PhD defense: Laura Schoenle- The role of glucocorticoid hormones in coping with chronic infection
We are excited to announce:
IGC Fellow, Laura Schoenle, gave her Ph.D. defense seminar on Friday, May 26, 2017, at 9:30 a.m. in 4069 Derring Hall. Laura, who was advised by Dr. Ignacio Moore and Dr. Fran Bonier, is now Dr. Laura Schoenle! She will be starting a Post-doctoral position in New York in August.
Coping with chronic infection: The role of glucocorticoid hormones in mediating resistance and tolerance to parasites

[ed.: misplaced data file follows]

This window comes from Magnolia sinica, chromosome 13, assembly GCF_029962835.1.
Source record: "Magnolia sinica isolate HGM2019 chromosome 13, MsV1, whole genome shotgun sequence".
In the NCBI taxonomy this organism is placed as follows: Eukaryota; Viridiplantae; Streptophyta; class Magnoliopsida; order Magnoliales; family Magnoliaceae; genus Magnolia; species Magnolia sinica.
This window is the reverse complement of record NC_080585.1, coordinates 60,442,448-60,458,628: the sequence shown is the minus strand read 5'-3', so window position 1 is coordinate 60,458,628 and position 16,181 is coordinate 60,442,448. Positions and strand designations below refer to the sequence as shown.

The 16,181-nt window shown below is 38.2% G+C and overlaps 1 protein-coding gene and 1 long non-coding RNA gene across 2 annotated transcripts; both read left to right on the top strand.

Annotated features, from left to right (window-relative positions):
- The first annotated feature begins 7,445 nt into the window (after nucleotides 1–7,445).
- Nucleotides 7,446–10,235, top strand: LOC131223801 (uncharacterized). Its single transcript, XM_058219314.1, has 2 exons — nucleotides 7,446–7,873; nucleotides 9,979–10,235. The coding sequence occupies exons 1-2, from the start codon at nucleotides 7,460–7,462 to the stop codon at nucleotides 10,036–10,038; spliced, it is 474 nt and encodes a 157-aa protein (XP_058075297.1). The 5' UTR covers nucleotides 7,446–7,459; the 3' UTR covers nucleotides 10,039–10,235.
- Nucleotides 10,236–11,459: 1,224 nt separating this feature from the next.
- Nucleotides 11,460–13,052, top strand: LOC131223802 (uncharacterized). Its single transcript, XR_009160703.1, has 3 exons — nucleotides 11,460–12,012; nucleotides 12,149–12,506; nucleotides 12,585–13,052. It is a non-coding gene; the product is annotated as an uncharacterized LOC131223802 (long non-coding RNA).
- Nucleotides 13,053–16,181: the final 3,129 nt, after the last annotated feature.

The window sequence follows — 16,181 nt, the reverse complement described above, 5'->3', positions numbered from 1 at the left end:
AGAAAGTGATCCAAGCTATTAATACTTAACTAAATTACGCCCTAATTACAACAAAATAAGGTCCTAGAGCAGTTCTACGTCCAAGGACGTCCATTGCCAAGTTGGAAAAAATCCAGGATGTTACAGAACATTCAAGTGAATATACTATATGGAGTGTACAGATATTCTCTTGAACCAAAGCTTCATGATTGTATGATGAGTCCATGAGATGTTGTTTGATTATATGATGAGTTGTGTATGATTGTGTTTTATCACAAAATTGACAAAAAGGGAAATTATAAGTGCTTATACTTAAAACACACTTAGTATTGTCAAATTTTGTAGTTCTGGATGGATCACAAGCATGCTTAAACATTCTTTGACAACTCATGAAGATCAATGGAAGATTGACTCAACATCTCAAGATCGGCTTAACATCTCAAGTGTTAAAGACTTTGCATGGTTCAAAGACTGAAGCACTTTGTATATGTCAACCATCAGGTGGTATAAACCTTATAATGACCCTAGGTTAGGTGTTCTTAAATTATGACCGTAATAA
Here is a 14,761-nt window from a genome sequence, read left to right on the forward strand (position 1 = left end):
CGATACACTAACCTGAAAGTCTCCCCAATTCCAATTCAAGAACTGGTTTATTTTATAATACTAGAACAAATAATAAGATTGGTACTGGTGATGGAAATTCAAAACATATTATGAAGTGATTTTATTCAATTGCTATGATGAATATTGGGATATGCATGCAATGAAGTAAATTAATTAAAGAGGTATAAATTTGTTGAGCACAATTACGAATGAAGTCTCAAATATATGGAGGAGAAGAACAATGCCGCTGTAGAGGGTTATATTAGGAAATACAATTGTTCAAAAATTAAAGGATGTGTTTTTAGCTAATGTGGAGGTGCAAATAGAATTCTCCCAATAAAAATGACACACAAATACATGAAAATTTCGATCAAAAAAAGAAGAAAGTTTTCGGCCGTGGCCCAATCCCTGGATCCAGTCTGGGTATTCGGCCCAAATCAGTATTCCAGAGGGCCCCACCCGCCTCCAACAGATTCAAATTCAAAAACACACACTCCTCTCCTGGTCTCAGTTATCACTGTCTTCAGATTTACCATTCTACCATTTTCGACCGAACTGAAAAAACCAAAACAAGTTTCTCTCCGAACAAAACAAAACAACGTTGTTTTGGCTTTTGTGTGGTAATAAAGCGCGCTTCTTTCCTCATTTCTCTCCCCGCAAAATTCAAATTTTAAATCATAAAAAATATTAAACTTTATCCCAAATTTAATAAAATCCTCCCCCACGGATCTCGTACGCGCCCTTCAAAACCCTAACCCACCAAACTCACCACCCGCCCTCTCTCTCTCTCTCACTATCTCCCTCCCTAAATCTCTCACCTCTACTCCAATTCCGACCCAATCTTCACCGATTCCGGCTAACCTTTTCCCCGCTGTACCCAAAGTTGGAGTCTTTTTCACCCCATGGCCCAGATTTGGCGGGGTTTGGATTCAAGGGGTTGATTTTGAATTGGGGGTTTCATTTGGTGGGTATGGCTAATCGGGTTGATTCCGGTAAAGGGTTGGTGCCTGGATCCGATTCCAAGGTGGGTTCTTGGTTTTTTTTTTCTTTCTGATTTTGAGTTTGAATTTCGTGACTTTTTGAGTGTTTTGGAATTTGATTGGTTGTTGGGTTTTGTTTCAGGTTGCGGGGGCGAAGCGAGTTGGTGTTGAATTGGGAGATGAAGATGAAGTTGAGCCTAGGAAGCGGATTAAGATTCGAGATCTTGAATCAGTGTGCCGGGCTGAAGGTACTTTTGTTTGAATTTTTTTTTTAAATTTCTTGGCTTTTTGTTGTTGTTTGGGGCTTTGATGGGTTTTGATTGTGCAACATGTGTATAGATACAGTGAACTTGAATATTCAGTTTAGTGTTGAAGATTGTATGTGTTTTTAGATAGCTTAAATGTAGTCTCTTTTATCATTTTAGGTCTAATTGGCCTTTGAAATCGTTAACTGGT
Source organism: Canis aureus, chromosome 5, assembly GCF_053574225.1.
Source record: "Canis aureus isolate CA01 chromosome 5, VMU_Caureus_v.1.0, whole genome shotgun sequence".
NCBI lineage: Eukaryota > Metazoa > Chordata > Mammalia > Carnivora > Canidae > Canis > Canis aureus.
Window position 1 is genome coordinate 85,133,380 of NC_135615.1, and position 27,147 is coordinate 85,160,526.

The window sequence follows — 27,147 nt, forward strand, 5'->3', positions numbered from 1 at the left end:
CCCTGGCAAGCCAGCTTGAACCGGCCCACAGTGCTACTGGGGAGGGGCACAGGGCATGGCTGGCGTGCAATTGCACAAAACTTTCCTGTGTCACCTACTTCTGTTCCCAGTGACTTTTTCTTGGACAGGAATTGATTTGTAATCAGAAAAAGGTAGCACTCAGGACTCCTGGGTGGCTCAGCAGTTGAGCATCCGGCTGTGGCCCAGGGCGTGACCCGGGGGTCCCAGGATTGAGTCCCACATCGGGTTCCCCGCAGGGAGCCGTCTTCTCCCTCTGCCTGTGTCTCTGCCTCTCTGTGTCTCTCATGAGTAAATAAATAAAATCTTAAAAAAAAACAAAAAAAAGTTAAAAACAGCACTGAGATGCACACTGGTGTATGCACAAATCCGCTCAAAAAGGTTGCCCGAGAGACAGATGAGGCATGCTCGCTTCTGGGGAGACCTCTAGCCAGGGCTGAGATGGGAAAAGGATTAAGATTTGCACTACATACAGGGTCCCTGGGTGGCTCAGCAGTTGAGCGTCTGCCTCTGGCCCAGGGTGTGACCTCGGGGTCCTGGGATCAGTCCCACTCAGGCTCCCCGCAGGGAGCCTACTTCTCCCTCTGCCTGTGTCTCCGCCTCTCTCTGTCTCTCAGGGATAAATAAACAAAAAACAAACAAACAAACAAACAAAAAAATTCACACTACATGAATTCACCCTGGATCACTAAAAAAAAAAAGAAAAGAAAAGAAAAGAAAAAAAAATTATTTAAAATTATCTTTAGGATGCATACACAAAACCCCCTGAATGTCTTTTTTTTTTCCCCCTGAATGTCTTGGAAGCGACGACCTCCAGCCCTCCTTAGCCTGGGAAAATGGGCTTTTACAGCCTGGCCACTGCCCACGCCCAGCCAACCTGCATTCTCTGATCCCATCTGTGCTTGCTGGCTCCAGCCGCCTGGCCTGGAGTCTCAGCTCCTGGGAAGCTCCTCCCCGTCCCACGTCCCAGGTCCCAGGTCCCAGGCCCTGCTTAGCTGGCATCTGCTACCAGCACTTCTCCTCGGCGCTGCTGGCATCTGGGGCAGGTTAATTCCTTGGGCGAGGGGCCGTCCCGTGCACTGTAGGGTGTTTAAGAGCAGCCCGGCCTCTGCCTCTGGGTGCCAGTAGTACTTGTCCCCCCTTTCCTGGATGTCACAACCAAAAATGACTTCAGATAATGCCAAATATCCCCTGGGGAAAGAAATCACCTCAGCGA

Parasite infections are ubiquitous, but the consequences to hosts can vary substantially. Variation in the consequences of infection can be related to individual differences in the use of two parasite defense strategies, resistance and tolerance. Resistance entails reducing parasite burden by removing parasites or restricting parasite reproduction. Tolerance involves minimizing the costs associated with a given parasite burden. Genetic variation, environmental conditions, and life history stage can contribute to variation in resistance and tolerance, but the physiological mechanisms that underlie investment in each strategy are not well understood. I proposed that glucocorticoid hormones, which mediate responses to challenges in the physical and social environment in vertebrates, might alter host investment in resistance and tolerance (Chapter I). Glucocorticoids influence a suite of physiological processes including immune function, resource allocation, and tissue growth, all of which could alter resistance and tolerance. Using a combination of observational and experimental studies, I test the hypothesis that glucocorticoids mediate resistance and tolerance to infection in red-winged blackbirds (Agelaius phoeniceus) infected with Haemosporidians, including malaria (Plasmodium) and malaria-like (Haemoproteus and Leucocytozoon) parasites. I performed a medication experiment (Chapter II) to identify the physiological consequences of Haemosporidian infection and explored the relationships between glucocorticoids and parasite resistance and tolerance in both an observational field study and a hormone manipulation experiment (Chapters III and IV). Medication treatment effectively reduced Plasmodium burden, increased hematocrit and hemoglobin, and reduced the rate of red blood cell production (Chapter II). In an observational field study (Chapter III), red-winged blackbirds with higher plasma glucocorticoid concentrations maintained higher hematocrit relative to their parasite burdens, suggesting a positive association between glucocorticoids and tolerance. In this study, I found no support for a relationship between glucocorticoids and resistance. However, experimental elevation of glucocorticoids (Chapter IV) yielded nearly opposite results, and the higher dose of glucocorticoids increased Plasmodium burdens and caused a decrease in body mass with increasing parasite burden, indicative of a decrease in tolerance. I discuss possible causes of the differences in our observational and experimental studies and the implications of our work for future studies of individual variation in parasite tolerance (Chapter V).